Additionally, Israeli universities remain on the forefront of research in medicine, technology, nano-science, and agriculture, to name just a few. To cut students off from this knowledge would be a grave loss, as well as a violation of academic freedom for students across the country. Also, by restriction access to Israeli universities, the MLA and ASA hurt the many Palestinian students who attend these universities. The boycott claims to fight for the rights of the Palestinian people, and yet their actions accomplish the opposite. Palestinian President Mahmoud Abbas has spoken out against the boycott of Israel saying that “we have relations with Israel, we have mutual recognition of Israel.”

An amazing factor of participation in academia on the university level is the ability to share ideas, debate different opinions, and hear sides of an argument that you may never have considered. As paragons of academia, one would hope that the MLA and ASA would see the beauty of this free discussion and encourage it rather than seeking to silence the voices from one particular country. At the MLA conference, the resolution and discussion of Israel included only speakers in favor of the boycott. The other side was given no voice.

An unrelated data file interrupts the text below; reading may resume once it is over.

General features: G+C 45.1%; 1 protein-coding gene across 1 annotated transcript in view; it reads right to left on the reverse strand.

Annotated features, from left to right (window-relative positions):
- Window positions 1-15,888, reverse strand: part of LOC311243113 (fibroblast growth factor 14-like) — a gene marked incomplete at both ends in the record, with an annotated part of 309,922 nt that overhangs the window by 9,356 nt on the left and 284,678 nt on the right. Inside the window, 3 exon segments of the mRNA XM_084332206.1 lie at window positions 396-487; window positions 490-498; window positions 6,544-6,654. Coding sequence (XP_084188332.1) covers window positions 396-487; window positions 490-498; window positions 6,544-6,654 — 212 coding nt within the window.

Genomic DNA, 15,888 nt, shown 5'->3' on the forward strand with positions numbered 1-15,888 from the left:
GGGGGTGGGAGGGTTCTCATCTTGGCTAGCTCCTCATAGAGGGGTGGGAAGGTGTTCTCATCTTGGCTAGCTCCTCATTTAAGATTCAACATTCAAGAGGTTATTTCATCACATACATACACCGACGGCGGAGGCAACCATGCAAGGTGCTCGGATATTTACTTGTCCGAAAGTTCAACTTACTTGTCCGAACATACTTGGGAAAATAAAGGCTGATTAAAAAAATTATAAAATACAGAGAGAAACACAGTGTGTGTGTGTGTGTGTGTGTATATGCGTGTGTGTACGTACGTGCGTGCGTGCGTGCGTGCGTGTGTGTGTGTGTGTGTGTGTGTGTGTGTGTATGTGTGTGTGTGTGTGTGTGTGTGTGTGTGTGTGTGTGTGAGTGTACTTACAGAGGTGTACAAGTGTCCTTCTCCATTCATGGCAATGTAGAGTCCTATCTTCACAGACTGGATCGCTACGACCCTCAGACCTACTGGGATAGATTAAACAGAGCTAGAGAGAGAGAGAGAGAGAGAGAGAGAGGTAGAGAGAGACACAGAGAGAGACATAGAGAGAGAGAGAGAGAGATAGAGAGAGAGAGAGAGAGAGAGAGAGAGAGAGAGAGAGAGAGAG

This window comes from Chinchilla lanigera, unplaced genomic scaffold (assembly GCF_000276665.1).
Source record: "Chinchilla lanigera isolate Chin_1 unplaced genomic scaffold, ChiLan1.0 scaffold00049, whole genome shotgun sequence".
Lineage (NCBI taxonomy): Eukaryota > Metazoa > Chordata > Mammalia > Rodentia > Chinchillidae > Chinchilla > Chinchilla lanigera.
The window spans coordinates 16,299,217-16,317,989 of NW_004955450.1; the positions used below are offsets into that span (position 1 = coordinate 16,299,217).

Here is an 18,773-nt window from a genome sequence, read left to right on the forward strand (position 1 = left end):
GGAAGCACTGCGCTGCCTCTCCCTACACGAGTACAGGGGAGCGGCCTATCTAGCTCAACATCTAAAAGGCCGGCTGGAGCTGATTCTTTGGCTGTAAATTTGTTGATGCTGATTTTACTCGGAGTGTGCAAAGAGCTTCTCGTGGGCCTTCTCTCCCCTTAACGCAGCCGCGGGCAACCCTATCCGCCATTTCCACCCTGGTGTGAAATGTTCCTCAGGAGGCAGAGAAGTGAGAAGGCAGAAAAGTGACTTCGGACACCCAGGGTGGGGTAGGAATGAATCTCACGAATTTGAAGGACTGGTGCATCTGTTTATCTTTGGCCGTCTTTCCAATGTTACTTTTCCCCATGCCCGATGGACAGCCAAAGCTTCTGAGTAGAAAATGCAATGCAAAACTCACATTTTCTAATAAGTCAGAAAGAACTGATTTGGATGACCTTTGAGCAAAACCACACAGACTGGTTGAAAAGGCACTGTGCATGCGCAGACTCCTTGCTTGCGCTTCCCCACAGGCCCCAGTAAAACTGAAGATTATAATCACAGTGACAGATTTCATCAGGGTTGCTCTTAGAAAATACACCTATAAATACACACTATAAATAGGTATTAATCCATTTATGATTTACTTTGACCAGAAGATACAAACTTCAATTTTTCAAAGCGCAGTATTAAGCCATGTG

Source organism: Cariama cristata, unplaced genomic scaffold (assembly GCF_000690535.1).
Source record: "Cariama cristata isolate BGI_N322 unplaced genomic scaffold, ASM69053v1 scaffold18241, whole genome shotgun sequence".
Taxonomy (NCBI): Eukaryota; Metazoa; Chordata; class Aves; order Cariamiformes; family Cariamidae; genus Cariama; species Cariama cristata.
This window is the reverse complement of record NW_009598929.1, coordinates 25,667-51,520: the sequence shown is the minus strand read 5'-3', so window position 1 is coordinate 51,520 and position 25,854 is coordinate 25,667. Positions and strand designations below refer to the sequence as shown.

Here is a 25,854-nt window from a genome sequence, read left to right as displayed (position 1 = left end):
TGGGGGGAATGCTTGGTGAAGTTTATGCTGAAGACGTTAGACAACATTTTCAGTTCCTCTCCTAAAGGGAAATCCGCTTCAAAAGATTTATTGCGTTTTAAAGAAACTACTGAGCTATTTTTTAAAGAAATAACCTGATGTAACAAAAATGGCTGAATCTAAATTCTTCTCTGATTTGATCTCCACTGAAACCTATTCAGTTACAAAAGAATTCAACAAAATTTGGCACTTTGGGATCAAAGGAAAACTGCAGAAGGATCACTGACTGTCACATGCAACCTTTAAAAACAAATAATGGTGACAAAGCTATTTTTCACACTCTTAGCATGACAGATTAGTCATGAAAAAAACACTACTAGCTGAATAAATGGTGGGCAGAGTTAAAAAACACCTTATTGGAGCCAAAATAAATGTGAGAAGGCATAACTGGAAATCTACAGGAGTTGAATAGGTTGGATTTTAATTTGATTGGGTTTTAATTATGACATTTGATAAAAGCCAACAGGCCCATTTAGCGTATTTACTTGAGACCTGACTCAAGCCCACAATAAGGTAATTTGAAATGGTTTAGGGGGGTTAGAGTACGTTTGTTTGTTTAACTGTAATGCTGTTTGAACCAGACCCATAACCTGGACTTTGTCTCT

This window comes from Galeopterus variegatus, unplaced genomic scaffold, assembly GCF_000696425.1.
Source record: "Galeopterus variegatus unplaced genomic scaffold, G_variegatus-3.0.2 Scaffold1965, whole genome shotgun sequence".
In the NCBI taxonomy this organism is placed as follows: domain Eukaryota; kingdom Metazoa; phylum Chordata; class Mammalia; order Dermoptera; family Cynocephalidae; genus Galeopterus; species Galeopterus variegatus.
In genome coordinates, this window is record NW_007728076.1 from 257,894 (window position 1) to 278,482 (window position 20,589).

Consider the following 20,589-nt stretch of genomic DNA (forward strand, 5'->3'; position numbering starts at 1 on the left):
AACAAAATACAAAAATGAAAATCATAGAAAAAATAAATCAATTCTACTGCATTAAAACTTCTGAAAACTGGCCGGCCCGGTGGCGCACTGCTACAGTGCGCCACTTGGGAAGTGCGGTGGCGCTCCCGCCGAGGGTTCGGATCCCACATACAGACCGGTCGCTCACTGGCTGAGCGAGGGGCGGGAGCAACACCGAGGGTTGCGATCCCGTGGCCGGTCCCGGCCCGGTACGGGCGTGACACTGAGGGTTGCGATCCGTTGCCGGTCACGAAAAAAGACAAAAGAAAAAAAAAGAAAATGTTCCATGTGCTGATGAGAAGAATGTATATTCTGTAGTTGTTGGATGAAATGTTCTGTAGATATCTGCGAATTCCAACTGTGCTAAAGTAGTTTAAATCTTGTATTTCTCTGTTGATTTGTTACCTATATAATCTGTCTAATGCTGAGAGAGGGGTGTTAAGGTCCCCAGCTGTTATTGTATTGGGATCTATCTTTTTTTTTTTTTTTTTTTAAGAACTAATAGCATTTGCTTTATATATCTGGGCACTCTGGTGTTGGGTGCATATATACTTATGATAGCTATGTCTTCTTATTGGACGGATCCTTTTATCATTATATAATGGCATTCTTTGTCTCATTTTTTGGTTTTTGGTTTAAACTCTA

Former Slave and Human Rights Activist Simon Deng at Washington University

May 19, 2014

Human rights activist Simon Deng recently visited Washington University in St. Louis, where he spoke to a full auditorium of students about his life story, racial genocide, and his views of the important role Israel has as supporting the human rights of Sudanese refugees. The event was organized by CAMERA Fellow Meytal Chernoff.

Deng, a native of the Shiluk Kingdom in southern Sudan, was abducted at the age of nine by his Arab neighbor, who “gifted” him to his family as a domestic slave. For the next several years, Deng was made to work as a servant, and was a victim of brutal beatings and unbearable work and living conditions.

Deng eventually managed to escape and later emigrated to the United States.  He now travels around the country addressing audiences about his experience with the slavery, racism and genocide that still is still prevalent today.

Meytal with her pro-Israel group and speaker Simon Deng

Meytal with her pro-Israel group and speaker Simon Deng

Deng spoke about the relationship between Israel and Southern Sudan, and the fact that those who are oppressed in Southern Sudan view Israel as a friend. He explained why calling Israel racist and a violator human rights was absurd.  “To my people, the people who know racism – the answer is that Israel is absolutely not racist,” he said. “It is a state of people of the colors of the rainbow. Jews themselves come in all colors, even black. I met with Ethiopian Jews in Israel. Beautiful black Jews. And Israel is a state that has taken my own black people in, rescued them, and helped them.”